ADOPT DON’T SHOP, REDUCE AND SAVE!
Grade 10 has been carrying out Action Projects for quarter 4 under the unit of “Partnerships”. Global was recently contacted to help inform and educate people about the Adopt Don’t Shop campaign. It aims to bring awareness to the ever-rising number of homeless animals and encourage future dog-owners to adopt a dog from a shelter or rescue one instead of purchasing one from a pet store or a puppy mill.
When someone decides to buy a pet, this contributes to commercial mass dog-breeding facilities called puppy mills, notorious for focusing on profit rather than the condition and welfare of the dogs. Poor sanitation, overbreeding, and lack of veterinary care in puppy mills causes those pups to frequently suffer from a variety of health issues that could lead to death. The dogs have to live their life without adequate food, water, or veterinary care, and female dogs are bred at every opportunity. Litter by litter, with little to no recovery time in between. The mother dogs usually have to spend their entire lives in cramped cages with no personal attention. Then, when the dogs no longer breed, they are either completely abandoned or killed. Unknowingly, when buying pets you might be contributing to the demand for puppies from these inhumane mills.
By adopting, it costs you little to no money! When you adopt, not only are you bringing in a new family member but also providing a home to abandoned dogs in need and saving a life. You’re also keeping the environment clean and the organizations that are tackling the overpopulation of stray dogs. This helps make room for shelters which then can help more stray animals. When you don’t buy a dog you’re actually decreasing the demand for bred dogs and puppy mills and reducing the rate of euthanizing cases.
Jenny, an alumnus of ISY, was initially not aware of adoption before Mrs. Just (Founder of Yangon Animal Shelter and a teacher at ISY) told her by coincidence about it. It was when Mrs. Just informed her about adopting as a better choice than shopping, she became aware of the importance of adoption and began to grow a passion for the matter. Mrs. Just soon brought Tina, a dog from the shelter, to school. This was where Jenny first met her. Jenny’s parents were adamant about not adopting street dogs. Her father’s first reaction was “Stray dogs are vicious animals. They have rabies.” Later on, Tina joined Caramel and Pinky. Now, Scooby (who the images are of) has joined the family. All of whom came from the Yangon Animal Shelter. Jenny describes these dogs as aggressive only when they have been traumatized by humans. “If you show love, they can become the best mates ever.” In order to break these stigmas and myths, consistent and continuous efforts are key. Additionally, educating and associating oneself with people who have adopted dogs definitely helps!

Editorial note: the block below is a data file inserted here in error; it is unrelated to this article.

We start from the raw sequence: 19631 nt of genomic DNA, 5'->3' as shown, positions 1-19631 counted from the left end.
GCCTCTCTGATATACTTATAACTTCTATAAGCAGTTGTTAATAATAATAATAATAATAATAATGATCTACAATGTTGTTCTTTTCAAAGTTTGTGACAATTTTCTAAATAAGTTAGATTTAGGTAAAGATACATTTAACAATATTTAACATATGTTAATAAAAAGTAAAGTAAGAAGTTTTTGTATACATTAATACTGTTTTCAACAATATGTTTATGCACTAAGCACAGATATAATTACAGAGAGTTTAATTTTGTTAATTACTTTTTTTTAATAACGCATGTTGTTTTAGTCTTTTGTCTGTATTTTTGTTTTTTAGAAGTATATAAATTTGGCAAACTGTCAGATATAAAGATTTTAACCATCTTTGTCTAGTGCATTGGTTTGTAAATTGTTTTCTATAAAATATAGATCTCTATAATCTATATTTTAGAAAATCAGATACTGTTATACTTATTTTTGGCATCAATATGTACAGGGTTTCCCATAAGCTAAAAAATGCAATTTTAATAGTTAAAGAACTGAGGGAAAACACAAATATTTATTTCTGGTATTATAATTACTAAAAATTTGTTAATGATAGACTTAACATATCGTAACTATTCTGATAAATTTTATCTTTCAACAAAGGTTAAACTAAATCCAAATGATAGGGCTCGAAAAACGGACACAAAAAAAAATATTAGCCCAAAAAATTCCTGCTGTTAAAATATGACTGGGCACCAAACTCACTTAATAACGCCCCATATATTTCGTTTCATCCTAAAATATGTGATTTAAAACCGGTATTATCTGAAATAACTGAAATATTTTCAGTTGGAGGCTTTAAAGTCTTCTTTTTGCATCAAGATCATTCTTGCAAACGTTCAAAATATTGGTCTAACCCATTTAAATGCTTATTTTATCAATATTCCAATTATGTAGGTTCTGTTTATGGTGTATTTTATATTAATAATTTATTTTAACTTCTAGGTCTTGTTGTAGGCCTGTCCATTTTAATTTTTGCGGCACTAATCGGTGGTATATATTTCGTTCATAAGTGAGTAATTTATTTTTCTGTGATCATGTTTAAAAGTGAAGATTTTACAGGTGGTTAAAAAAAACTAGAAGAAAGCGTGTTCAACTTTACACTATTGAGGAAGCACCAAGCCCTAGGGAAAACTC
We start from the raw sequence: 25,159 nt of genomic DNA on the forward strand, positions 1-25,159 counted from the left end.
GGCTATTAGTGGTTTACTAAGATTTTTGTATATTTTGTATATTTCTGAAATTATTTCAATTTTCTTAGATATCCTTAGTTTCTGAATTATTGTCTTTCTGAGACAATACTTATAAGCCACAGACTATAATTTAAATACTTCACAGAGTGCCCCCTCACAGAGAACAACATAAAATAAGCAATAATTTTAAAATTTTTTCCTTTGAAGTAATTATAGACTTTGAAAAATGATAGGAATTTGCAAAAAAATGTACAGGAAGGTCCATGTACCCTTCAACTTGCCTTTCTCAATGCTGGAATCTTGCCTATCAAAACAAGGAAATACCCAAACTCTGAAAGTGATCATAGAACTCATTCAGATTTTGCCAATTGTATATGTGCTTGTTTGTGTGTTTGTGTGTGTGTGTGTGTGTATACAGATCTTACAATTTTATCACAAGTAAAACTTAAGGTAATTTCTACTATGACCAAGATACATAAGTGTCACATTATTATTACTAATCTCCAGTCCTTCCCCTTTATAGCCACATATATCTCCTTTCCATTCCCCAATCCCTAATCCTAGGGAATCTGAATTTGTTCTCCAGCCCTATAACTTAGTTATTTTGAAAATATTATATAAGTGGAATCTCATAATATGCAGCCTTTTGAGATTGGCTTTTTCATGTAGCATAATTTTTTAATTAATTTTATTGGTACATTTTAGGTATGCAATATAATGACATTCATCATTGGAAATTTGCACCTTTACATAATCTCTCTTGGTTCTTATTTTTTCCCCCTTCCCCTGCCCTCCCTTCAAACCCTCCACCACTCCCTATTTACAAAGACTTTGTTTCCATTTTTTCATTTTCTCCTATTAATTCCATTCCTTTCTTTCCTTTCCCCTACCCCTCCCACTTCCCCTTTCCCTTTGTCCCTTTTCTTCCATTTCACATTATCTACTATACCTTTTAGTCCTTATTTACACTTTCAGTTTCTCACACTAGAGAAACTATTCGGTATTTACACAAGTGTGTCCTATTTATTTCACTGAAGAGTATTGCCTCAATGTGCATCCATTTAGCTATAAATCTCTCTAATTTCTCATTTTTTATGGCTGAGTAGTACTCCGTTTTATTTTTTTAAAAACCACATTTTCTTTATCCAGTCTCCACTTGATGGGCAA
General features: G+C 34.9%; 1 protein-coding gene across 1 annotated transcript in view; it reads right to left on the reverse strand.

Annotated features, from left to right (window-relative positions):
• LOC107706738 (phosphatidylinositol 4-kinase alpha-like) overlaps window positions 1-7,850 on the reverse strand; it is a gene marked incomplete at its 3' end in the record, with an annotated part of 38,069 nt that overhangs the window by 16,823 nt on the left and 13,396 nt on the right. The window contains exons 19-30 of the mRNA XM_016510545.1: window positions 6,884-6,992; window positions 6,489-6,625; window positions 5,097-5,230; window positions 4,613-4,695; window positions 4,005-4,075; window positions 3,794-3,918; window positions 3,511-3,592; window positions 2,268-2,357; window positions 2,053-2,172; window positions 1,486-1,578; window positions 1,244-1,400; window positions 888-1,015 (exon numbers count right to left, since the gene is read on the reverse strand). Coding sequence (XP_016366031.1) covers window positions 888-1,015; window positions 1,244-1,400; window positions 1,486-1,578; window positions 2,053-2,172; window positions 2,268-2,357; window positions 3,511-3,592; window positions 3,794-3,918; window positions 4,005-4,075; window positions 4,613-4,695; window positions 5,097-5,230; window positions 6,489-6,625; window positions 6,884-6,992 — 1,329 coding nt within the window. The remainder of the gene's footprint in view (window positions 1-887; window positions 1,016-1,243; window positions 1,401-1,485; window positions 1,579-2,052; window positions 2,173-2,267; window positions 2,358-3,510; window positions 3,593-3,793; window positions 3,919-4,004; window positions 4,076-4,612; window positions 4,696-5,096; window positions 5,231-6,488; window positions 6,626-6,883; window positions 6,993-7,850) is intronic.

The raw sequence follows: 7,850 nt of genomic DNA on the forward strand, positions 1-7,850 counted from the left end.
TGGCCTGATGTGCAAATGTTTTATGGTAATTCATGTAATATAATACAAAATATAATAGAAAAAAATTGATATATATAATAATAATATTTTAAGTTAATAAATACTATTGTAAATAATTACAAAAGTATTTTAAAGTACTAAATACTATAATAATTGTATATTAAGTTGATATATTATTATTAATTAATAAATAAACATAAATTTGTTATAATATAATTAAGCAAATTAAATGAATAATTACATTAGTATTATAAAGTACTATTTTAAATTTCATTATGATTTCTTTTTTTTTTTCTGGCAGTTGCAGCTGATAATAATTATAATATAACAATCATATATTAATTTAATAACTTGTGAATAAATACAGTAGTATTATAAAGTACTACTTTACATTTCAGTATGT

Here is the link to the infographic: Violence and Mistreatment Against Dogs in Myanmar Infographic
Yangon Animal Shelter has made a new calendar!! Yes…it is now May, however, in Myanmar, the Burmese new year is in April. Unfortunately, they were not able to produce the calendars during April and even now due to financial constraints. The shop that is printing the calendars is asking $600 for 200 calendars that are in the process of being printed. This is why they’re asking for your help to be able to produce the calendars which will then be sold to customers to help out with the funds for the new shelter and dogs. If you would like to donate, please contact Mrs. Just at firstname.lastname@example.org or the Yangon Animal Shelter team at email@example.com.
Written by Global
Published by Global